So I am sure by now everyone has heard about the twenty thousand dollar exotic pet cat that is on the loose up north in the Brandywine Hundred. Apparently this cat named Boo, escaped from his owners dwelling, and has been on the loose for almost two weeks. It resembles a small leopard with a little head, large ears, elongated neck,long slender legs, and a pale yellow coat with natural black spots. This is a domesticated F1 Savannah cat, and is apparently harmless to kids and pets. So now the question is who wants to go on safari in New Castle? I am kidding, hopefully they find this cat and it is returned to its owners. Another exotic cat was spotted on a Delaware Beach today, apparently the Beach Jaguar has started running in the surf. We didn’t realize the season was still active for them here, but apparently this one was caught off guard today by a large tow truck. When in its natural habitat, the beach jaguar, grey in color, featuring All Wheel Drive for those quick getaways, can also quickly bury itself to the frame as a defense mechanism. When domesticated they can carry a price tag exceeding forty thousand dollars. The Safari tow truck driver snuck up on this creature as it was basking in the October summer sun, this afternoon at Cape Henlopen state park and captured this fine specimen. It was quickly booted and released to the highest bidder. If you see one of these rare and elusive creatures try not to get near them as they can be a bit testy when in the sand. The best approach is a wide berth when driving on, while snapping off a barrage of pictures for your friends. We have a new emergency contact number page on the tool bar of the web site and the ranger dispatch is the first one listed, if you see any of these elusive critters please give them a call. The Safari Tow company is on call twenty four hours a day to capture these beasts.
Recently up north in New Jersey or New York we are not too sure where. The elusive cousin of the beach jaguar, the Jeep That Shouldn’t Have was spotted trying to cross a tidal ravine near the surf. Once stuck, it quickly sank and was not budging. I have only seen this once before in the Outer Banks about twenty five years ago during a drum run. We were in line to cross a tidal ditch at low tide when one of these popped out of the dunes made a bee line around all the vehicles and cut cross the ditch above us, and sank to the hood. These are even more hard to deal with once stuck. Even if domesticated, their trainers tend to be a bit angry with their steeds for getting stuck trying to cross an obviously too deep ravine. Again it is usually a good idea to avoid these creatures and their masters when stuck as they can become violent over a situation they created. Pictures can be taken but it best to be discreet as they can lash out at passersby. If you encounter one, it is best to stay on the premarked trails or paths, so as not to spook any of them into your path.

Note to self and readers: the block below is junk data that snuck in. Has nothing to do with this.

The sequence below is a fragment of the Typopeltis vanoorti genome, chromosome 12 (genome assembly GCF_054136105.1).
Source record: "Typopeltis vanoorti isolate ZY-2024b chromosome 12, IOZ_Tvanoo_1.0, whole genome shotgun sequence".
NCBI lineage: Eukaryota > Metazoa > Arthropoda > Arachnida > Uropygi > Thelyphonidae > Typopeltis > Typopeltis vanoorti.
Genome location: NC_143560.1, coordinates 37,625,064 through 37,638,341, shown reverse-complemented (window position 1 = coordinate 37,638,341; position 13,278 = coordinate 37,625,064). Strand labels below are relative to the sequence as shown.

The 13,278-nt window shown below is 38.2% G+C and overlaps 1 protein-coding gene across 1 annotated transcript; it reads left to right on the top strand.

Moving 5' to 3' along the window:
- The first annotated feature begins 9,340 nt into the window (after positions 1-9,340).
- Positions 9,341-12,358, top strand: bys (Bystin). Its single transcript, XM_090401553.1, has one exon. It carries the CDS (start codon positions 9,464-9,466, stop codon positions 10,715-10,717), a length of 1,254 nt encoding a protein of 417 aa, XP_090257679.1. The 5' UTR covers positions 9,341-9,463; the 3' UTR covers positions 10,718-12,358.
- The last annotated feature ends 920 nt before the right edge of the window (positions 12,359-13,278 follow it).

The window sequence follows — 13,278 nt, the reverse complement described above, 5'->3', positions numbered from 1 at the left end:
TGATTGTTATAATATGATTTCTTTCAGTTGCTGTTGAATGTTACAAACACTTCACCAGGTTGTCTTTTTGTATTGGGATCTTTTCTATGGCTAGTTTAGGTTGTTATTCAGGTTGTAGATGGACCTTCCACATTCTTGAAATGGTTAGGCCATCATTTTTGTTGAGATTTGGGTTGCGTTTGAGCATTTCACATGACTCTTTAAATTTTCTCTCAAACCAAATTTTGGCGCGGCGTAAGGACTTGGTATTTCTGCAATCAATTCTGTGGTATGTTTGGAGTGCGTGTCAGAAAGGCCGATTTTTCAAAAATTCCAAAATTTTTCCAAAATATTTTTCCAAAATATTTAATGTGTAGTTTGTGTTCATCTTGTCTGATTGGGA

In all seriousness, make sure you have the proper vehicle and gear to drive onto any beach on the east coast. Delaware beaches are like sugar most of the time and without the proper clearance, which is seven inches in Delaware, you are going to get stuck. All Wheel Drive does work, but not always, especially in a low profile vehicle. If your vehicle is not suited for beach driving it is best not to take it on the beach, it is just that simple. The lower to the sand, the more you will collect in your under carriage and that will create more problems down the road. Keep your eyes open a friend of mine once dropped his truck into a large hole and it took most of the day to dig him out. Must have been a old, forgotten, sand trap for the beach jaguar. Drive on smart, pay attention, and be safe at all times, you never know what you are going to run into, literally